You can copy your friend's Installation DVD using ImgBurn to save image file, then write it to DVD at 4x speed with verify, or to flash stick using UltraISO trial version. If you don't have exact same version unlock all versions from the image file before burning to DVD or writing to flash stick:

You need to back up your data, then I would break the RAID and install to one target HD with SATA controller set in BIOS setup to AHCI mode. Win7 is not friendly to RAID which is dated technology that offers no performance advantage and isn't even redundant since you'd lose both HD's if one fails. Instead save a Win7 backup image to a secondary HD set up for data/storage: Backup Complete Computer - Create an Image Backup

You'll need to convert the Dynamic Disk to Basic: Convert a Dynamic Disk to a Basic Disk I would wipe all HD's with Diskpart to get rid of old code.

Here are tips to get a purrfect reinstall based on hundreds done here: re-install windows 7
My System SpecsSystem Spec
17 Jan 2011   #5

Windows 7 Home Premium 64 bit

Great advice, Greg. Many thanks.

I've now reinstalled and everything working perfectly (managed to retain the E:\ drive no probs too, but think you're right about reverting to basic disks... a project for another day!)

Still can't get the bloody NVidia display drivers to work properly with a grown-up resolution, but at least my Media Centre guide works with my new TV card, so I'm fully HD'ed up, which is the main thing... I'll have to get back to the graphics drivers soon.

Thanks again for the very useful reply - much appreciated.

All the best,
My System SpecsSystem Spec
17 Jan 2011   #6

Windows 7 Ultimate x64

I had that happen to me. I made too many partitions on one hard drive which forced the system to go into dynamic; Therefore, when I tried to reinstall windows, it failed.

The way I got it to work was used the Windows 7 System Disk, booted into Command Prompt and did a CLEAN command on the disk using Disk Part. That reverted the whole disk back to Basic and wiped it clean with Zeros.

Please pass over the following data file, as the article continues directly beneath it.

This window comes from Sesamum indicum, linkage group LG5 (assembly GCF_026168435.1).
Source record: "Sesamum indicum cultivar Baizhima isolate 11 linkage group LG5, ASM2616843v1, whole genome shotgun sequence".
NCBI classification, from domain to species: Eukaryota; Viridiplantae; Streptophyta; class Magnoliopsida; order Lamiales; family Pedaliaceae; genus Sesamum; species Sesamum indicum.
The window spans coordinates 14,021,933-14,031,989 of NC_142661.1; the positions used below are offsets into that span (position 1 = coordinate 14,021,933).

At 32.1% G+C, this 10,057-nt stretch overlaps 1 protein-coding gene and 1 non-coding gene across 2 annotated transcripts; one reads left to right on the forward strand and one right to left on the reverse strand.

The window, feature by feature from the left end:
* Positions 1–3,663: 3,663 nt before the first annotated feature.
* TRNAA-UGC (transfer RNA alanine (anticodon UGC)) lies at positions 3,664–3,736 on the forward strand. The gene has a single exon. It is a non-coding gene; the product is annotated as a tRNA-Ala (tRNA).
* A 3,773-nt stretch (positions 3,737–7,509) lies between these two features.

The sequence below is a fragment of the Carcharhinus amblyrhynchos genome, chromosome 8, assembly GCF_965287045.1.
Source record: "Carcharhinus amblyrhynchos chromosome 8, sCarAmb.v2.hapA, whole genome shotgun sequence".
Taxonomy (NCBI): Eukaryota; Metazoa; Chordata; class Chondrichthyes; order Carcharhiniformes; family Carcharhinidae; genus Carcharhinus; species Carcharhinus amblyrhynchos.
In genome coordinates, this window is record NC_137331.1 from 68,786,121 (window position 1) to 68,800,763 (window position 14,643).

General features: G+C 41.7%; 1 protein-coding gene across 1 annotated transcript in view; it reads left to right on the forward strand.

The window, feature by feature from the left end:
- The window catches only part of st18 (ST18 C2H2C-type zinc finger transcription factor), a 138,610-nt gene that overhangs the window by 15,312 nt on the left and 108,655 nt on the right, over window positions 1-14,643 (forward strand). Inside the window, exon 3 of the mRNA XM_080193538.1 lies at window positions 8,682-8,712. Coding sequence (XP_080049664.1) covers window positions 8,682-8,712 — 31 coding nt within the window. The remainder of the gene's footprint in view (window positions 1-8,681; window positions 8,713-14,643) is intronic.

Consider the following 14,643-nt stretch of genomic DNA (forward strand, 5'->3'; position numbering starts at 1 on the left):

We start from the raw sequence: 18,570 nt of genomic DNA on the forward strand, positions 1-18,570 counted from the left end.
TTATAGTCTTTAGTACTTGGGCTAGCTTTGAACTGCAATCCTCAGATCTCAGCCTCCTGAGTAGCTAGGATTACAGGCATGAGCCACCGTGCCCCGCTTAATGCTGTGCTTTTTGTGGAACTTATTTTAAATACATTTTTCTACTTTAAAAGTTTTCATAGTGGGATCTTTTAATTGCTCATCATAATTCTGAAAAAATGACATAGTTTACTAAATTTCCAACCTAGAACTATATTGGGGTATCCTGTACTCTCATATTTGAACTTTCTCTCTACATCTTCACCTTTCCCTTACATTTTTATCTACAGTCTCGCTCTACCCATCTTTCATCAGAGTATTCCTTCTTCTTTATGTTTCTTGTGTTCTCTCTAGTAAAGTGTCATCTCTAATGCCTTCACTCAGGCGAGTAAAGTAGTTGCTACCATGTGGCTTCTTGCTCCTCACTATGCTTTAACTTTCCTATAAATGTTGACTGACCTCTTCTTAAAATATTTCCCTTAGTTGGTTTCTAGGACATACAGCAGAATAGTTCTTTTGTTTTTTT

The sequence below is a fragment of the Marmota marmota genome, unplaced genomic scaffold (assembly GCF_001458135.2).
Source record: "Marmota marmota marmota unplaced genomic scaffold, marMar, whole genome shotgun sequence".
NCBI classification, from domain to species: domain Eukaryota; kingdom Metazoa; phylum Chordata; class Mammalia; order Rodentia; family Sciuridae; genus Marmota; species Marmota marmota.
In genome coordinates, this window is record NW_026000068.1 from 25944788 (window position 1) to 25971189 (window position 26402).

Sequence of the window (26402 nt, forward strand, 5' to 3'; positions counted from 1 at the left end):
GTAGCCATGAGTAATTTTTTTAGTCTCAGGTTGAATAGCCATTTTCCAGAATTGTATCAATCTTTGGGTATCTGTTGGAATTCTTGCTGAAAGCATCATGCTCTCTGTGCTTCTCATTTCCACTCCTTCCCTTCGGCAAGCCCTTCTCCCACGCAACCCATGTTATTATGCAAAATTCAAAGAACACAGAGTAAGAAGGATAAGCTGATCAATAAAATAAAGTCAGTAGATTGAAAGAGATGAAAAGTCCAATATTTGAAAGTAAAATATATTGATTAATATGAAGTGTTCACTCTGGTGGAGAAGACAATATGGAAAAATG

My System SpecsSystem Spec
17 Jan 2011   #7
Microsoft MVP


You want Diskpart's Clean All command to wipe with zeros as merely using Clean is more limited. Other conversion methods given earlier.

Try the latest display driver from Nvidia Support Downloads webpage for your model card or chip. Google the model + Win7 to see how others may have solved issues.

Let us know if there's anything else.
My System SpecsSystem Spec
17 Jan 2011   #8

Windows 7 Ultimate x64

Yeah... I did that, all i need it to to do was convert the disk back to Basic from Dynamic and I could just delete the partitions.

Clean All takes a good bit of time on a Terabyte drive... I know my limits and patience LOL
My System SpecsSystem Spec
17 Jan 2011   #9
Microsoft MVP


I understand. I'm waiting for Clean All as I type this.

So you can confirm that Clean command alone converts Dynamic to Basic without also running Convert Basic?
My System SpecsSystem Spec
17 Jan 2011   #10

Windows 7 Ultimate x64

It will but there is an easier way to convert it...

Commands to Convert Disks
convert mbr [noerr]

Use the convert mbr command to set the partitioning style of the current disk to MBR. The disk may be a basic disk or a dynamic disk but the disk must not contain any valid data partitions or volumes.

convert gpt [noerr]

Use the convert gpt command to set the partitioning style of the current disk to GPT. The disk may be a basic or a dynamic disk but it must not contain any valid data partitions or volumes. This command is valid only on Itanium-based computers; it may be unsuccessful on x-86-based computers.

convert dynamic [noerr]

Use the convert dynamic command to change a basic disk into a dynamic disk. The disk may contain valid data partitions.

convert basic [noerr]

Use the convert basic command to change an empty dynamic disk to basic.

A Description of the Diskpart Command-Line Utility
My System SpecsSystem Spec

 Reinstalling Win7 on a system with dynamic disks with no install DVD